My favourite time of day is around 8 p.m., after the sun has already set but the air is still warm in Lima, Peru. This is when the clapping begins, first as a quiet patter, and soon as loud applause with cheers and sometimes music, as more people in the nearby apartments throw open windows and stand out on their balconies to salute those in essential services who have gone to work today. It is the only time of day we experience any real kind of social connection. It lasts for about ten minutes.
Four months ago, I quit my job as a magazine editor in Halifax to travel the world. It was something I had wanted to do since I finished university, but never had the money for. After years of saving, my boyfriend Luke and I finally decided the time was right to spend a few months exploring South America. We had travel insurance, vaccines, First-Aid kits, hiking boots and registration with our embassies. We thought we had done everything we could to prepare. We never imagined the world would soon shut down around us.
We left Canada during the first week of January. Coronavirus was something happening in a province in China, but the threat felt distant, forgettable. I grew up in Toronto during SARS, while my mother was an ER nurse on the frontlines. I was warned not to share water bottles as a teen throughout the spread of H1N1. During those epidemics, schools and flights had never been cancelled, “social distancing” never enforced. I thought the coronavirus would be like that. I think most of us did.
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As we moved from Argentina’s bustling cities to Chile’s southern mountains and up to the watery salt flats of Bolivia, news of coronavirus filtered through our weak Wi-Fi and cheap SIM cards. But there were little to no cases of coronavirus in South America. Peru didn’t even have a confirmed case until March 6. In some ways, we felt South America might even be safer than going back to Canada. The real change didn’t come until March 11, when the World Health Organization named coronavirus a pandemic. We happened to be crossing a border that day, from Bolivia into Peru. Before we could enter the customs office, our temperature was taken by two men in lab coats and face masks. One man with a bad sunburn on his face was pulled aside, as his temperature registered too high.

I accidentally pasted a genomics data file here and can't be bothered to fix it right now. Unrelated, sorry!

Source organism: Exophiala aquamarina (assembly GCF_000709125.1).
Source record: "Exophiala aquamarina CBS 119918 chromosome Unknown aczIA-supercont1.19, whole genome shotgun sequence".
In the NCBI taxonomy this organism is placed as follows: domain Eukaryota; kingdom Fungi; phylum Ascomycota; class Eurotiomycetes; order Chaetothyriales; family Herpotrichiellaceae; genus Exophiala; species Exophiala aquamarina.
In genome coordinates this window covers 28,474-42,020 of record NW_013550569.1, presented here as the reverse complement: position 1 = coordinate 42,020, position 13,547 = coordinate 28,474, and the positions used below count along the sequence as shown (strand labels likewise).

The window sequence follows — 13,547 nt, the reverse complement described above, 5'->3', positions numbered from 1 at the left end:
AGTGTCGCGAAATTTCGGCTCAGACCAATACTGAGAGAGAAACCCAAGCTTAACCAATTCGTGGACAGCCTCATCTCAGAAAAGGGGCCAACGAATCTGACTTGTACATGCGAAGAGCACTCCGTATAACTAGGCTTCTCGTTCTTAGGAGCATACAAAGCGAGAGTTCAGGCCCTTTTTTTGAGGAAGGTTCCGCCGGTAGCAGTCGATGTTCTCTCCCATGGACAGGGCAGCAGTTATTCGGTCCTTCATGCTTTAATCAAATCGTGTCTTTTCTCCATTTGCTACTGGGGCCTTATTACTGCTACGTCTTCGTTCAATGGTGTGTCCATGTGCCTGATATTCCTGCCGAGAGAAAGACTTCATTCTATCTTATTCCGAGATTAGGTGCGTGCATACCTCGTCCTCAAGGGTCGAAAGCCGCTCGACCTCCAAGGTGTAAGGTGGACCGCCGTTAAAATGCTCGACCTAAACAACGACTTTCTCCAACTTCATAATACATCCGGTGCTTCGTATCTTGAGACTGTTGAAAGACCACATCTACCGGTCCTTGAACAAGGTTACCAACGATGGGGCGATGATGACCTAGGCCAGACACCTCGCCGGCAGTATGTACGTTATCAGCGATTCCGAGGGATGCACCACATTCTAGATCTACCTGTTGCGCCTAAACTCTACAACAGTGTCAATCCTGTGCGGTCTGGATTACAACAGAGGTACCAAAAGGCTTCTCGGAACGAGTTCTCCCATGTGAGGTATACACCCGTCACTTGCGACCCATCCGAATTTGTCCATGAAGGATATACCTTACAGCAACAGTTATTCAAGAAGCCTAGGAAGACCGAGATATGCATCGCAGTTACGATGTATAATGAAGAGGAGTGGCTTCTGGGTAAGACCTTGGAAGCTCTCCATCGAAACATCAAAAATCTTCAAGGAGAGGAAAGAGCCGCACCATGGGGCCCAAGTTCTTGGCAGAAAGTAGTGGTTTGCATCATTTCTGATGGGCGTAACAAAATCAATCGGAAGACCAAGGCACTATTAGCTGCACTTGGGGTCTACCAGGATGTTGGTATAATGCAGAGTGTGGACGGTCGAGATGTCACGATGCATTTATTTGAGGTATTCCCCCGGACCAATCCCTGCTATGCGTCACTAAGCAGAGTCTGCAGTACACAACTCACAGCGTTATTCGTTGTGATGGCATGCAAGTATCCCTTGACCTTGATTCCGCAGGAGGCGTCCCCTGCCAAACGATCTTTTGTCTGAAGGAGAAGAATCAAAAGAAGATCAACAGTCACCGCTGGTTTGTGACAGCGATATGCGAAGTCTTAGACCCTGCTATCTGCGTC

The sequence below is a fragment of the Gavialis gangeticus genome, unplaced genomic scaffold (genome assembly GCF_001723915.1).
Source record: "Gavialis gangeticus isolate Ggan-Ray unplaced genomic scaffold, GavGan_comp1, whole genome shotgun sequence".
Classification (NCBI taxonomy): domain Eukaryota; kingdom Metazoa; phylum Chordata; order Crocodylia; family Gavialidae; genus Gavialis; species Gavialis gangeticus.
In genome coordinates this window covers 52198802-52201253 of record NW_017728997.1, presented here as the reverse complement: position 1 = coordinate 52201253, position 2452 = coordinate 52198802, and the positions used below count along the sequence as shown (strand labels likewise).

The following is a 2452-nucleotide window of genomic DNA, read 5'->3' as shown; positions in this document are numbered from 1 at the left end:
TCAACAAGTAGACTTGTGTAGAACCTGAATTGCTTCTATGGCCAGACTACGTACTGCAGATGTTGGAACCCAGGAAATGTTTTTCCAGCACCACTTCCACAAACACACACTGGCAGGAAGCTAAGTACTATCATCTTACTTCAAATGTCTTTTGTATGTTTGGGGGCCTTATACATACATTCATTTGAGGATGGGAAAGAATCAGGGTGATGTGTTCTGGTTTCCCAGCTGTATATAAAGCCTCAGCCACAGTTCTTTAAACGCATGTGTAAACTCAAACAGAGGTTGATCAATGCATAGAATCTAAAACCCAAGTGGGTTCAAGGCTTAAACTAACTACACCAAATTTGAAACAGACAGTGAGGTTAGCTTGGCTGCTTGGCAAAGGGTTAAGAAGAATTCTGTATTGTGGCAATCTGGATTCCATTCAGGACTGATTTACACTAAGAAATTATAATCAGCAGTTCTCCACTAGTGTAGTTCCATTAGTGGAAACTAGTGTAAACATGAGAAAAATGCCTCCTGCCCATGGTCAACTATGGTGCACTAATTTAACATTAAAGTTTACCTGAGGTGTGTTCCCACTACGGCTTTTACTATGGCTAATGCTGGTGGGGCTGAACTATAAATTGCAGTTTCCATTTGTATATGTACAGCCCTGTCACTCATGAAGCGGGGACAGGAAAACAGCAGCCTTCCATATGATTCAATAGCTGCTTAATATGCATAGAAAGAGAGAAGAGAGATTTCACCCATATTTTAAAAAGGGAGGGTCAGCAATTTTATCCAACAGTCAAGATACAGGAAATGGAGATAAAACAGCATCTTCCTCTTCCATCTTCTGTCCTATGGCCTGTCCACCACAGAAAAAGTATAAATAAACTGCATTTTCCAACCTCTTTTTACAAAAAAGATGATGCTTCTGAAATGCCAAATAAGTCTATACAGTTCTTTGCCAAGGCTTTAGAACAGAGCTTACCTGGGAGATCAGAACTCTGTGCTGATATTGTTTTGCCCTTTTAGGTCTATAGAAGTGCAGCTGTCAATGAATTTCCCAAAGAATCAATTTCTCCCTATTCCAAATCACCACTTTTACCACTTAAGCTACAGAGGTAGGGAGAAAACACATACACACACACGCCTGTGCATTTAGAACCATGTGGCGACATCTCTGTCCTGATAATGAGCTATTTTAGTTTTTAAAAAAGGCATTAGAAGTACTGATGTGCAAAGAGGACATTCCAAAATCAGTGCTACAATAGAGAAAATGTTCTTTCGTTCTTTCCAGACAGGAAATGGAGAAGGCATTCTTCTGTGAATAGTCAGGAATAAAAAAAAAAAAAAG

It was clear things were getting serious, but life continued around us business as usual. Busses were still running, hostels were still partying and tourist attractions were open to all. We sat by the pool and went sand-boarding in the desert, and no one told us to come home or think twice. I know how that sounds to some people—careless, childish, as if somehow I could have foreseen the predicament I would soon find myself in. But how could I have? Prime Minister Trudeau had yet to declare a state of emergency. Premier Doug Ford told Ontario families to keep their March break travel plans.
By the time the President of Peru Martín Vizcarra announced the total shutdown of the country, he gave 24 hours notice. Not only would all sea, air and land borders be closed but all domestic travel would also come to a halt, meaning no one could travel from one city to the next. At the time, we were in a fishing village four hours outside of Lima, a town with one main strip and a bustling, although not entirely picturesque, beach, best known for being the jumping off point to what many backpackers call “the poor man’s Galapagos.” We caught a midnight bus straight to the airport, desperately trying to find flights we could afford. At one point, a ticket to Mexico City would have cost us $4,000 each.
Everything was happening so fast. My emotions were being forced to adapt so quickly—from shock at the announcement, to anger at the ticket prices, to disbelief we wouldn’t get home—that I felt myself slide into a strange, flat place of calm. I couldn’t control anything around me, but at the very least, I could keep myself breaking out into tears in the airport, like many others around me were doing.
Even after almost ten hours at the airport, we were unable to secure passage out of the country. We took an Uber to a hostel we had booked the night before, but after we arrived, they kicked all of the guests out due to the impending two weeks of quarantine.